On Friday, January 27, 2017 President Trump signed an executive order on immigration restricting travel to the United States from citizens of seven countries – namely, Iraq, Iran, Syria, Yemen, Sudan, Somalia & Libya. The initial interpretation and implementation of this order led to confusion among U.S. border agents and others placed with admitting individuals to the United States. This included a period of time over the weekend when returning permanent residents (green card holders) were subject to the order, denying them admission to the United States. There are now lawsuits that have been filed and we are hopeful that there will be additional judicial review and clarification of this order in due course.
In the short term, here are some points to consider:
- On Sunday night (January 29, 2017), the Secretary of the Department of Homeland Security, General John Kelly, confirmed that “I hereby deem the entry of lawful permanent residents to be in the national interest.” This statement means that green card holders are now (absent the receipt of significant derogatory information indicating a serious threat to public safety and welfare), exempt from the travel ban and can be admitted. However, keep in mind that they will still put you in secondary and you will still need additional time at the airport.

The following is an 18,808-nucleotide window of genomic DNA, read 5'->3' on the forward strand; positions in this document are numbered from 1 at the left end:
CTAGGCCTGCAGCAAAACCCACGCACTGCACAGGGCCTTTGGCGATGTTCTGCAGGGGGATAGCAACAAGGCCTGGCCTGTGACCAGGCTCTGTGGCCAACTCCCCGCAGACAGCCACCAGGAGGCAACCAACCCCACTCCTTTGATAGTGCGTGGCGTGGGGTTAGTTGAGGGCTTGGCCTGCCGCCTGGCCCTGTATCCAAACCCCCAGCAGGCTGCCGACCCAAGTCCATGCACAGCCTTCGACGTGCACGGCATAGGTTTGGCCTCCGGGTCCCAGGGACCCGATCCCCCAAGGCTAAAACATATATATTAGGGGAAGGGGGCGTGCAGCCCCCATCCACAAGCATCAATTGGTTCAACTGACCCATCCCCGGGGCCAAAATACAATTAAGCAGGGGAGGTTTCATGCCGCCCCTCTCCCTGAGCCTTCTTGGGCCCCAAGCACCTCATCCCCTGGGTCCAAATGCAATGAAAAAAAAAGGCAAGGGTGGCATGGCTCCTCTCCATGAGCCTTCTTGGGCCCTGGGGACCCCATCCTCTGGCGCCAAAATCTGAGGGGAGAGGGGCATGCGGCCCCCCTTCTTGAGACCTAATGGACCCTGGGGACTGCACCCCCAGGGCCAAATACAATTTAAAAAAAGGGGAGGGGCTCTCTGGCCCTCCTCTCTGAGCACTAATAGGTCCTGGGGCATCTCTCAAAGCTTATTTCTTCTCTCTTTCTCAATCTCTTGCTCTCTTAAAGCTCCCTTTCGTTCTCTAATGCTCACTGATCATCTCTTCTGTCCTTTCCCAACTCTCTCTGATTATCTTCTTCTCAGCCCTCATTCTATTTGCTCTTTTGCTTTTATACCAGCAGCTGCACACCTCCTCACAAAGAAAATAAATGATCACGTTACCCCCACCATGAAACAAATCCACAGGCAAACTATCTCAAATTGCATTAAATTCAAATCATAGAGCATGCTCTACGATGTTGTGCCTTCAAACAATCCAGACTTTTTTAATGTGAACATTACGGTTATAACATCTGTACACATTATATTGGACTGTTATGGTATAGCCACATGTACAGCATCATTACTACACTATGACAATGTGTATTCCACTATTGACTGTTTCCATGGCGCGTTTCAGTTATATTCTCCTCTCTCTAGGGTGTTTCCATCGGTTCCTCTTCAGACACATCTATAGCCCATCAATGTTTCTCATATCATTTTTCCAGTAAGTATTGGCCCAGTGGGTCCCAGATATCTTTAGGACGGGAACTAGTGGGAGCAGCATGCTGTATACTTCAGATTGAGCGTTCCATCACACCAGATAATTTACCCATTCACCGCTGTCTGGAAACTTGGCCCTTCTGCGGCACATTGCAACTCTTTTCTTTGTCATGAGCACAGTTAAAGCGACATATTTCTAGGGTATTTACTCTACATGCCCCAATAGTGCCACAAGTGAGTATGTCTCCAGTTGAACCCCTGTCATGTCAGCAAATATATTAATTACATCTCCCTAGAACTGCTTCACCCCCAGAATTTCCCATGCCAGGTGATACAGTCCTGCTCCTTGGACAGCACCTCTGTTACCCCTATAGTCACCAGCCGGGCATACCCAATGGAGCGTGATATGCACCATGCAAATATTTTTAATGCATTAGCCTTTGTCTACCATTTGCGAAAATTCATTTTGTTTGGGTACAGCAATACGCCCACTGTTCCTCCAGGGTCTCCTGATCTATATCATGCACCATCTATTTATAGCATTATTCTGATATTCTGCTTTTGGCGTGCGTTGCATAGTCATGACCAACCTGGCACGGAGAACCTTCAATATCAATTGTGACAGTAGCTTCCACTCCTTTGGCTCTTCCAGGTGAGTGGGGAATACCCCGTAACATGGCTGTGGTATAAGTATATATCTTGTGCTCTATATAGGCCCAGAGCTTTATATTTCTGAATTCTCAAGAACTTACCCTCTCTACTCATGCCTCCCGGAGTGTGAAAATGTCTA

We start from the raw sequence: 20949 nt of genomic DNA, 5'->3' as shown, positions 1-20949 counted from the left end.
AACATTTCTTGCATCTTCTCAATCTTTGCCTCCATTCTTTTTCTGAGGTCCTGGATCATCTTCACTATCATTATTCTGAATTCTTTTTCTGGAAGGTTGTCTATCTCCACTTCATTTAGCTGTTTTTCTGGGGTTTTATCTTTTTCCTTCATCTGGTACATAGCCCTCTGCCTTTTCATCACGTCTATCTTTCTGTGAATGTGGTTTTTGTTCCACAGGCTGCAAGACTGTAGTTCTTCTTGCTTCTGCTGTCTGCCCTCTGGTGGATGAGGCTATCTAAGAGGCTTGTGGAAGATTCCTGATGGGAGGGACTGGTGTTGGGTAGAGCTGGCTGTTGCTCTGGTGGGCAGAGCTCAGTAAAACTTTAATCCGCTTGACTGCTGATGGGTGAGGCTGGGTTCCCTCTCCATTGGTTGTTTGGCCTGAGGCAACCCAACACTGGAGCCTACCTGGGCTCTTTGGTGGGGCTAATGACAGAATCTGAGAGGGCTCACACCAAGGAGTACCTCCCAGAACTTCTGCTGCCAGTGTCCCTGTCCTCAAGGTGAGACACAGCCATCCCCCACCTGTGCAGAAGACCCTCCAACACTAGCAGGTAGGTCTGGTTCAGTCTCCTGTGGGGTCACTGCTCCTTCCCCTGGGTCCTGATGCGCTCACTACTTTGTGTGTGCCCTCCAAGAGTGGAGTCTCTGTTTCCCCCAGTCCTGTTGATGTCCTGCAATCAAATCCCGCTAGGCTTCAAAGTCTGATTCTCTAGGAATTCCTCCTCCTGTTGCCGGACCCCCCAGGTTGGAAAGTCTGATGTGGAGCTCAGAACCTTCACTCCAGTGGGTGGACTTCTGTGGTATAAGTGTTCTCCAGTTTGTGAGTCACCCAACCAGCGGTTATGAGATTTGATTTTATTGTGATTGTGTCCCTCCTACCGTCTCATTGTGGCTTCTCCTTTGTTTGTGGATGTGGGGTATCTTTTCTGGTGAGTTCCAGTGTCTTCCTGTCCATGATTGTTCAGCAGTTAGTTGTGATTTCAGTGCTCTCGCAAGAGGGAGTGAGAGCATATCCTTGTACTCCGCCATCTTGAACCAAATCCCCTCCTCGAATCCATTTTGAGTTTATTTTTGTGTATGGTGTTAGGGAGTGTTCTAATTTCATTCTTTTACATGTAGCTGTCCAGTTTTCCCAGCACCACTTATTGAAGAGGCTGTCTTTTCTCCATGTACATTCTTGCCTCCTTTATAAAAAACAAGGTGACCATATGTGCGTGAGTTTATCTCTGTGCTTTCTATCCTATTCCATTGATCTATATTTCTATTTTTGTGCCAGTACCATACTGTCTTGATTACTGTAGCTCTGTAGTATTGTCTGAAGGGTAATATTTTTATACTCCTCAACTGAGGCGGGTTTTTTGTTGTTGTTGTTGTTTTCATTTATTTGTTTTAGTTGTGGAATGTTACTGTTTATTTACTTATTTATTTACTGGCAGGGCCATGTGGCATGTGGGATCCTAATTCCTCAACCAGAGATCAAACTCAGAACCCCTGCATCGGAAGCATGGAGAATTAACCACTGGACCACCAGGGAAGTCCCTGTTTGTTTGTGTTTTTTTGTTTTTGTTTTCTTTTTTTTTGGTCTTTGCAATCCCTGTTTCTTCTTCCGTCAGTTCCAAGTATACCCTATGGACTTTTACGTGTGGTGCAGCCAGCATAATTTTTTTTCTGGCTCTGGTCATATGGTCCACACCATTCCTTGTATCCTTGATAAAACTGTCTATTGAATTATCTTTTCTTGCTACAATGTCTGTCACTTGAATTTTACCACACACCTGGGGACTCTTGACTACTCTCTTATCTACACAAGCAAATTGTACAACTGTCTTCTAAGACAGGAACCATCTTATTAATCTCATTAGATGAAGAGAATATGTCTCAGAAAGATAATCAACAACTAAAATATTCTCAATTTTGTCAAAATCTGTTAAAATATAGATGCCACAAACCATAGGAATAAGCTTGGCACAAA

- If you are from one of the seven countries affected and are residing in the United States in a temporary (or non-immigrant status) you should not currently make plans to travel outside the United States even if you hold a valid visa in your passport. (there are some exceptions to this, but they are narrow. Please contact us if you have questions).
- There seem to be conflicting reports as to how this affects dual nationals (so if you are in fact a dual national of a country other than the United States and of one of the seven countries) you should probably err on the side of caution until this is clarified.
- Individuals from countries other than those listed (Iraq, Iran, Syria, Yemen, Sudan, Somalia & Libya) are eligible to continue to travel, obtain visas and reenter the United States.
- This does not affect the current and ongoing status of individuals from the seven countries listed who are currently inside the United States in a valid non-immigrant status.
- With regards to social media postings, The Department of Homeland Security has a wide amount of discretion in terms of what they review and how they interpret that information in terms of a person’s eligibility for admission to the United States. Remember – a valid visa essentially provides you with the opportunity to be reviewed and admitted. It does not guarantee admission, so political postings and similar information could be reviewed and utilized by DHS in the context of a person’s admission to the United States.
As this is a fluid and changing situation we will continue to monitor this and provide updated relevant information as needed.